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Energy Transfer (NYSE: ET) recently closed its $7.1 billion all-equity merger with fellow master limited partnership (MLP) Crestwood Equity Partners. The deal created an even larger-scale player in the energy midstream sector, with ownership interests in more than 125,000 miles of pipelines and related assets across 41 states. It will also enhance Energy Transfer’s cash flow, giving it more money to pay distributions.

I owned both MLPs before their merger. With the all-equity deal now closed, I have a much larger position in Energy Transfer, which has become my top source of investment income. Here’s why I’m excited to bolster my position in the income-producing MLP.

A lower-risk income stream

I built up a sizable position in Crestwood Equity Partners over the years. The midstream company focused on operating gathering and processing (G&P) assets in three core oil and gas producing regions (The Williston, Powder River, and Delaware basins). It also had strategically located storage and logistics assets around the country. These businesses generated relatively stable cash flow backed by long-term contracts with oil and gas producers, which paid fixed fees as volumes flowed through Crestwood’s network.

Those assets generated relatively stable and growing cash flow. That gave Crestwood the money to pay a lucrative cash distribution while investing in expanding its operations to increase its cash flow. That cash distribution was a big reason why I invested in Crestwood. The payout has been very stable over the years I owned units in the MLP.

While I liked Crestwood’s steady income, it was riskier than some of my other income-focused investments because of its smaller scale and focus on the more volatile G&P segment. That’s why I was happy to see it merge with a larger player in the midstream sector. Energy Transfer is one of the premier players in the space, with a much more diversified business model, a strong investment-grade balance sheet (something Crestwood lacked), and a large backlog of expansion opportunities. Those features help reduce risk, making my income from the combined entity much safer.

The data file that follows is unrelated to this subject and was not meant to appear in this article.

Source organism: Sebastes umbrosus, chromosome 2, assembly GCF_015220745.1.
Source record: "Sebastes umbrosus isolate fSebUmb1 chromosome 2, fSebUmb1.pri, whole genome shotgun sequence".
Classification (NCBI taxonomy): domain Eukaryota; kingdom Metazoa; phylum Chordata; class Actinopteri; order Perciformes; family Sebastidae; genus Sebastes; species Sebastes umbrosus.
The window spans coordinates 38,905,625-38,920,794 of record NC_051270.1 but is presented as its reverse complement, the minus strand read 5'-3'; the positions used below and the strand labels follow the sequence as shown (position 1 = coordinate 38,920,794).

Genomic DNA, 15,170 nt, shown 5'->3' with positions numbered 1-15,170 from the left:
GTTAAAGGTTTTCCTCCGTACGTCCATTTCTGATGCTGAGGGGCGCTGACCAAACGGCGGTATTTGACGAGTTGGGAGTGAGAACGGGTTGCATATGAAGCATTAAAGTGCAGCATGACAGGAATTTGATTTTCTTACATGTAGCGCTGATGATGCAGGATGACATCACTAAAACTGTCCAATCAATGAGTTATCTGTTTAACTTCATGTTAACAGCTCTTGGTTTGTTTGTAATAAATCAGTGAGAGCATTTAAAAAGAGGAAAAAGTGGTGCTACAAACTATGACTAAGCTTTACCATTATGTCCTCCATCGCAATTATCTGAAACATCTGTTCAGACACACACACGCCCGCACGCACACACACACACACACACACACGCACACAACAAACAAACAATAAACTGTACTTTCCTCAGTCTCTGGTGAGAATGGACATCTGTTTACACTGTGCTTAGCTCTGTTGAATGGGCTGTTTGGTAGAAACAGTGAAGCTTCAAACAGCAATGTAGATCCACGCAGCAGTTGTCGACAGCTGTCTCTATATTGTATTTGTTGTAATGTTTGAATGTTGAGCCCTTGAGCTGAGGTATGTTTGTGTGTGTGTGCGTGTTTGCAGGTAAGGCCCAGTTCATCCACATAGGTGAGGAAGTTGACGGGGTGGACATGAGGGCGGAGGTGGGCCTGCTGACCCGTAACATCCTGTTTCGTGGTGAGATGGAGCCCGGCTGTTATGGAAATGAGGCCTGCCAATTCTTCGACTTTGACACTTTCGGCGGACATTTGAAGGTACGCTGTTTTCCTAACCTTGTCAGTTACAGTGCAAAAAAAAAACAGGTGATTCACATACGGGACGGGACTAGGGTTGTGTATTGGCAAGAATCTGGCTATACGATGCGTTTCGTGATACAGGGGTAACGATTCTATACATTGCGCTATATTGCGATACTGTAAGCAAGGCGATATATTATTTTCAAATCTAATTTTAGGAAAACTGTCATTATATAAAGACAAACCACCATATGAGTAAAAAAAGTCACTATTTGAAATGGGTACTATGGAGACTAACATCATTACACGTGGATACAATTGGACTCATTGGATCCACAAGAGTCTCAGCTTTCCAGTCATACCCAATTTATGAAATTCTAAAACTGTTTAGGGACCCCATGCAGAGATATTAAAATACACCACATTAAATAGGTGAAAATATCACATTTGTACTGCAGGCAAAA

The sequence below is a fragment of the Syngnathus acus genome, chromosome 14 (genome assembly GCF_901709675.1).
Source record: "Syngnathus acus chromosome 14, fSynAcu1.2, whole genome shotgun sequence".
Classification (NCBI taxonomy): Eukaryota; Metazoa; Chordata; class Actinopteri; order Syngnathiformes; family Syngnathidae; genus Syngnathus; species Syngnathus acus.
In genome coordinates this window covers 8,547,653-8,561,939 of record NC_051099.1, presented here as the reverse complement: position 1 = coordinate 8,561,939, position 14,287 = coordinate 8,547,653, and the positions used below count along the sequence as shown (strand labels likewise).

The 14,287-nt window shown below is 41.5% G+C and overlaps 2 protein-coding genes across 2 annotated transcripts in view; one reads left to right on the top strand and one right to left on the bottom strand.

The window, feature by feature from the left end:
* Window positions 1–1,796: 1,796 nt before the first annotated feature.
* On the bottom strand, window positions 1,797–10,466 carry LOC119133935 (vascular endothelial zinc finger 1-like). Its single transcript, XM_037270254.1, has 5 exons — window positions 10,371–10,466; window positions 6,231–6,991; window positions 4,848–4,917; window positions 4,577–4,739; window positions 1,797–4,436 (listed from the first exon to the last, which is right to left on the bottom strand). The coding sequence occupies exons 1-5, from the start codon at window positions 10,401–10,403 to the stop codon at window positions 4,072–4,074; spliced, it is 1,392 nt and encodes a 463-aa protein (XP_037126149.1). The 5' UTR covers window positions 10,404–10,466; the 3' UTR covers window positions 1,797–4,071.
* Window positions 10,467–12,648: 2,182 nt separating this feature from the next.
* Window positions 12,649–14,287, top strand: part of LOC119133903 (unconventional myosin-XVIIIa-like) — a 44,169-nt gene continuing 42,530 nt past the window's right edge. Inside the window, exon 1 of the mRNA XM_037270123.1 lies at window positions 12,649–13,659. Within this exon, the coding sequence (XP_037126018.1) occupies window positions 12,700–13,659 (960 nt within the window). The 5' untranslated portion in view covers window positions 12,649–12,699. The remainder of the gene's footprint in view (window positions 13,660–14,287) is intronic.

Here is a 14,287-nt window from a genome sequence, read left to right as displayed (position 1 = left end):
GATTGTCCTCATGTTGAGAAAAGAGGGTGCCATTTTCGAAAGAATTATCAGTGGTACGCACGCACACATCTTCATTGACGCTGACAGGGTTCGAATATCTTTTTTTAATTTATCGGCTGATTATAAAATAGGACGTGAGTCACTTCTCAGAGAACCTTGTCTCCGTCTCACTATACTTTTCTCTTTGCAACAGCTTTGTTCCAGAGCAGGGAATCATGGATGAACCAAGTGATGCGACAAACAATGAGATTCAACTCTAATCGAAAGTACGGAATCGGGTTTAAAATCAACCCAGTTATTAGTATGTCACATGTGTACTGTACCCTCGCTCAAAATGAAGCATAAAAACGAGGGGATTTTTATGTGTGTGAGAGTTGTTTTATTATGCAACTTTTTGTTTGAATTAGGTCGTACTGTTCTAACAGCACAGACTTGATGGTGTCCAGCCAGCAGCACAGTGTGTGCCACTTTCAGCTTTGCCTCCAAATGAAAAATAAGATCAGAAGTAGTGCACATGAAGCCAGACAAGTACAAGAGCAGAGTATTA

Visible growth

While Crestwood provided lots of income stability over the years, it lacked distribution growth. The MLP had only increased its distribution twice since resetting its payout in 2016, boosting it by 9.2% overall. Instead of growing its payout, Crestwood used its excess cash to strengthen its balance sheet and expand its operations through organic capital projects and acquisitions.

Energy Transfer has done a better job growing its payout overall. While the MLP cut its distribution by 50% during the pandemic to retain additional cash for debt reduction, it slowly returned the payout to its pre-pandemic level as it reached its targeted leverage ratio. It achieved that goal last year and has since set a new target of increasing its distribution by 3% to 5% per year. The company has been steadily raising its payout each quarter.

Acquisitions like Crestwood will help Energy Transfer achieve its distribution growth strategy. The deal is immediately accretive to its distributable cash flow per unit. In addition, the company expects to capture at least $40 million of annual cost savings from the merger, increasing its future cash flow. The MLP has a long history of completing accretive acquisitions, including already closing a $1.5 billion deal for Lotus Midstream earlier this year, which was also immediately accretive to its cash flow.

Expansion projects are Energy Transfer’s other growth driver. The MLP plans to invest about $2 billion into high-return projects this year. Meanwhile, it sees capital spending averaging between $2 billion and $3 billion annually over the coming years. It has a large pipeline of compelling growth opportunities under development. These projects will grow its cash flow, helping support its plan to steadily increase its distribution.

A much stronger and growing income stream

Energy Transfer’s acquisition of Crestwood Equity Partners has made it my top source of investment income. I’m thrilled with that outcome because the deal enhanced Energy Transfer’s scale and cash flow, making that income stream much safer. Meanwhile, it increases the company’s ability to grow its payout in the future, meaning it should supply me with even more income in the coming years.

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Matthew DiLallo has positions in Energy Transfer. The Motley Fool has no position in any of the stocks mentioned. The Motley Fool has a disclosure policy.

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